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Your Data is Your Story
Less "data" on the podcast? Think again.
Your data. What does that mean to you?
How about your story? What does that mean to you?
What if I told you that in the internet era, your data and your story are practically the same thing. If we can change the frame of reference from “your data is being taken from you and used against you,” to something like “your story is being taken from you and used against you,” would the movement toward user data ownership be expedited?
Recently, I decided I wanted to put that question to the test.
Back in February, we mixed up our format a bit on the TIKI Talk podcast. My friends Alex Giampapa and Liam McGurk were in Tennessee for some comedy shows they were performing at, and it seemed like an absolute no-brainer to have them on the podcast. They do a podcast themselves called The Actual News, we have a good set-up and equipment at the office.
Alex started with his own podcast and Mike and I chimed in a bit, and then we segued into the TIKI Talk portion of the recording. Alex and Liam talked about being potentially shadowbanned on YouTube for talking about controversial topics, being given strikes by YouTube for rules violations without being informed of which part of their segments broke the rules, and the general helplessness they felt as independent creators faced with a diminishing audience due to circumstances they didn’t fully understand.
It was a great change of pace from our usual format with Mike and I talking as experts and shed light into real situations that are happening to real people.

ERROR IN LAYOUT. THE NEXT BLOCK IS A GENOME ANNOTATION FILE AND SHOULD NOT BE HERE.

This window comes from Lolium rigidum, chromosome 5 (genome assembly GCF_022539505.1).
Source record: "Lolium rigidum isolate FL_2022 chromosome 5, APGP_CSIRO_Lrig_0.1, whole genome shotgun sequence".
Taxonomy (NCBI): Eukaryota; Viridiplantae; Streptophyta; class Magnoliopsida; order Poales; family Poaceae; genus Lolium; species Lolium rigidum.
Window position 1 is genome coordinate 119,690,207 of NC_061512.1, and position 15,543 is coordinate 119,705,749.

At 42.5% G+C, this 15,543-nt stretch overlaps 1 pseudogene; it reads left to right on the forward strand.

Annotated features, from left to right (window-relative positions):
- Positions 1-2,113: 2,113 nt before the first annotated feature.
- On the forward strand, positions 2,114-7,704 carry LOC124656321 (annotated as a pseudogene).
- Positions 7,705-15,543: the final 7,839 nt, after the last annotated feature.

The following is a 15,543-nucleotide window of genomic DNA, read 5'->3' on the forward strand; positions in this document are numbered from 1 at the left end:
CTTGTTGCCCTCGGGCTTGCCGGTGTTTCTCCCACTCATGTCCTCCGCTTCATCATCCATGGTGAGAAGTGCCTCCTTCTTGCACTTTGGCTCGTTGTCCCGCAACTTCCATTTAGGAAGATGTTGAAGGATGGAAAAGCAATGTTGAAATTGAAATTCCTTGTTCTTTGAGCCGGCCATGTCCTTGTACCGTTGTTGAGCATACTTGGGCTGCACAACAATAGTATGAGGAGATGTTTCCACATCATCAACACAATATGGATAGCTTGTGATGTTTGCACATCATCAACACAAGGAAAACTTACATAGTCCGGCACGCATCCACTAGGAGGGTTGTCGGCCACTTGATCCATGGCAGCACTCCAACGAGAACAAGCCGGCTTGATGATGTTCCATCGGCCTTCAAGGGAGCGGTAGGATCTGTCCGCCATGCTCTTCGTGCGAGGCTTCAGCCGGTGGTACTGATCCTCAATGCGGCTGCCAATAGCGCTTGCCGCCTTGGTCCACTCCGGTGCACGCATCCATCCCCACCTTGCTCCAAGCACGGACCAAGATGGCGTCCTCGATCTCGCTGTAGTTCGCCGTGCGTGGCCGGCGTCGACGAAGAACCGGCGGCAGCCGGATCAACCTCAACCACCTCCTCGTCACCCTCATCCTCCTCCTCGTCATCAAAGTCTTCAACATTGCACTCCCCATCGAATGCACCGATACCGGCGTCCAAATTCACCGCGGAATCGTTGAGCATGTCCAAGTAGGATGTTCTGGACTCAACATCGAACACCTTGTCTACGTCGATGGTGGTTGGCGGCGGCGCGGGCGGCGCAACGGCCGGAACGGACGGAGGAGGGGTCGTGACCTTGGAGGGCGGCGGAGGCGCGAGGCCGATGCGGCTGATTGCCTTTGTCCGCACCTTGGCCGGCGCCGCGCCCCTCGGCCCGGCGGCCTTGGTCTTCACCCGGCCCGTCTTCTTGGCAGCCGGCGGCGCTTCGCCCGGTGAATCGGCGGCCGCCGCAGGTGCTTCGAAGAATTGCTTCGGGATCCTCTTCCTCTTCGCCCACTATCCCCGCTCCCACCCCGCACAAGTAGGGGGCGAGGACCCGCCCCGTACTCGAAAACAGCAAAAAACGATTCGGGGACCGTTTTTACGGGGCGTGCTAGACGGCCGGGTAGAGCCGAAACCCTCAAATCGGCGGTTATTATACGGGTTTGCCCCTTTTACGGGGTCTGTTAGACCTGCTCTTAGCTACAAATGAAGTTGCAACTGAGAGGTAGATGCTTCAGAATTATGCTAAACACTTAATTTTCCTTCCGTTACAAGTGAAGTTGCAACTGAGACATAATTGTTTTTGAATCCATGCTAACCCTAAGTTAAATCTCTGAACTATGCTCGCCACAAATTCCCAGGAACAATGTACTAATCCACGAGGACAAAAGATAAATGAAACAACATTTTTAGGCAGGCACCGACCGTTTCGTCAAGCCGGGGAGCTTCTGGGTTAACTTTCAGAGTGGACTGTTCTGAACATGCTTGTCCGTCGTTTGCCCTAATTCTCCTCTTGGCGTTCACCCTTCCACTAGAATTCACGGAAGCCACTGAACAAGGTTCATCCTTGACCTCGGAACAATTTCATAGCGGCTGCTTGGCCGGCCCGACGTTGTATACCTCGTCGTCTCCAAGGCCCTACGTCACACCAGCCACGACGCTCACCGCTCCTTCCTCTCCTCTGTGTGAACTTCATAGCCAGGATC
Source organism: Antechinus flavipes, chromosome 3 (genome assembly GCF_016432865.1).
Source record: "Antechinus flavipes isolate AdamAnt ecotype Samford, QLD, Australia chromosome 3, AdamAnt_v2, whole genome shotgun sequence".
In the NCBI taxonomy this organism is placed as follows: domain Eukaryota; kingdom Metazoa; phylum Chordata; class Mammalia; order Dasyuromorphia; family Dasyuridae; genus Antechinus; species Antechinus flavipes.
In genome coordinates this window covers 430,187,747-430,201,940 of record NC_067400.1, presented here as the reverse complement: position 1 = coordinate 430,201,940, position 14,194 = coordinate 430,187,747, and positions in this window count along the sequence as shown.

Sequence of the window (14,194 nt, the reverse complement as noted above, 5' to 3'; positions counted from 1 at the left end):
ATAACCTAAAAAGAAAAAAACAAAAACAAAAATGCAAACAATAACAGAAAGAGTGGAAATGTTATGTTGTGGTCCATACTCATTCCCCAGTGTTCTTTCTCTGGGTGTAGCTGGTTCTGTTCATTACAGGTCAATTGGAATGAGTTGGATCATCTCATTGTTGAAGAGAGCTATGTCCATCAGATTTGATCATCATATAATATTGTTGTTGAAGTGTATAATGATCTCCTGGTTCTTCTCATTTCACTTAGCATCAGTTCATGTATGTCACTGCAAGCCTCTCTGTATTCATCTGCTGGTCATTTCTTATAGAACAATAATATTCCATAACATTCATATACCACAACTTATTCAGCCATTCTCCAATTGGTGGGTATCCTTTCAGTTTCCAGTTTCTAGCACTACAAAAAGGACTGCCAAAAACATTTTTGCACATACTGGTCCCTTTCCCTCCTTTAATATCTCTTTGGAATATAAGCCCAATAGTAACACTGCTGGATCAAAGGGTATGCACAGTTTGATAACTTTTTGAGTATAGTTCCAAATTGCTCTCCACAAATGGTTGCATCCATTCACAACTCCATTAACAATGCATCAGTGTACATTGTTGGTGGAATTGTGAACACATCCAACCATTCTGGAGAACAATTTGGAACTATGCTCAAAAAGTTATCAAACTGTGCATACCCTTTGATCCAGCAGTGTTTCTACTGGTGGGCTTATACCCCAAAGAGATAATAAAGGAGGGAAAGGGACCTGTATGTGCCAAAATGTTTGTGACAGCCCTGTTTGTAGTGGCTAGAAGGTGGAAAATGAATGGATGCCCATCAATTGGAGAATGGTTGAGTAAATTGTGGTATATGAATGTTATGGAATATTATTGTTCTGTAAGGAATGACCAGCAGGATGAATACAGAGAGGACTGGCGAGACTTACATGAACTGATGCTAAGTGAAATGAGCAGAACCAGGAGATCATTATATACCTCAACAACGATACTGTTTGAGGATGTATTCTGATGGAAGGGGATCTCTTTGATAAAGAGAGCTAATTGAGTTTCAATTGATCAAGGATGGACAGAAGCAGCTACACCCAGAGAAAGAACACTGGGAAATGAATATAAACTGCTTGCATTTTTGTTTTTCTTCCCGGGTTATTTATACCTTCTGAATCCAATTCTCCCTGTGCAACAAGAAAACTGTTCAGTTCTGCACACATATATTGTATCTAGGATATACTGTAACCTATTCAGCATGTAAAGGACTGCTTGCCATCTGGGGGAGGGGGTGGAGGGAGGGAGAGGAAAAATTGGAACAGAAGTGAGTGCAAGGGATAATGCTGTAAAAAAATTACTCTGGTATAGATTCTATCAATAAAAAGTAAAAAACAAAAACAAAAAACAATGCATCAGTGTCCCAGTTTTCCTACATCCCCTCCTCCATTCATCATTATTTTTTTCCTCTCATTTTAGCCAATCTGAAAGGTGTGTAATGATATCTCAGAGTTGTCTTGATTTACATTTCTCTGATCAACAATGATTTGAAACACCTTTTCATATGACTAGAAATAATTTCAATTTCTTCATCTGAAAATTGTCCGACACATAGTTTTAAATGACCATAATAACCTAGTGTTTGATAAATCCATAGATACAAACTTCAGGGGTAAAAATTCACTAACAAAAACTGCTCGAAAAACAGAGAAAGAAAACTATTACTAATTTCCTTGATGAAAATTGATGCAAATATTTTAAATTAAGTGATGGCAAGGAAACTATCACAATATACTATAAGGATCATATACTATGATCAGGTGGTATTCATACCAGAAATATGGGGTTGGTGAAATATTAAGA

Alex and Liam were telling us their story, and it made for a great conversation.
Afterward, I knew I wanted to branch out more. More guests. More stories. The potential seemed endless, especially after an epiphany I had following a podcast with Molly Martin, a musician currently living in Nashville. The “story” theme started clicking more in my head.
I realized that as someone who is immersed in data privacy on a daily basis, the way I visualize data may be completely different than most people who aren’t thinking about data constantly.
To me, my data is my story. It is a representation of what I have done, what has happened to me, and in many ways, who I am as a person. My data, contextualized, would almost assuredly paint a more accurate picture of my habits than if I were to try to describe myself. That’s why I’m so protective of my data. It’s a representation of me, and I don’t want to give that away to the highest bidder without knowing how they’re using it and for what purposes.
This doesn’t mean we’re ever going to stop talking about data in the traditional sense. Nor does it mean I’m going to stop doing episodes with just Mike.
We’re just trying to change the association of what “data” means to people so that hopefully “user data ownership” becomes a common phrase sooner rather than later.
So here goes. Let’s see how this plays out.
Your data is your story. You choose who gets to hear it.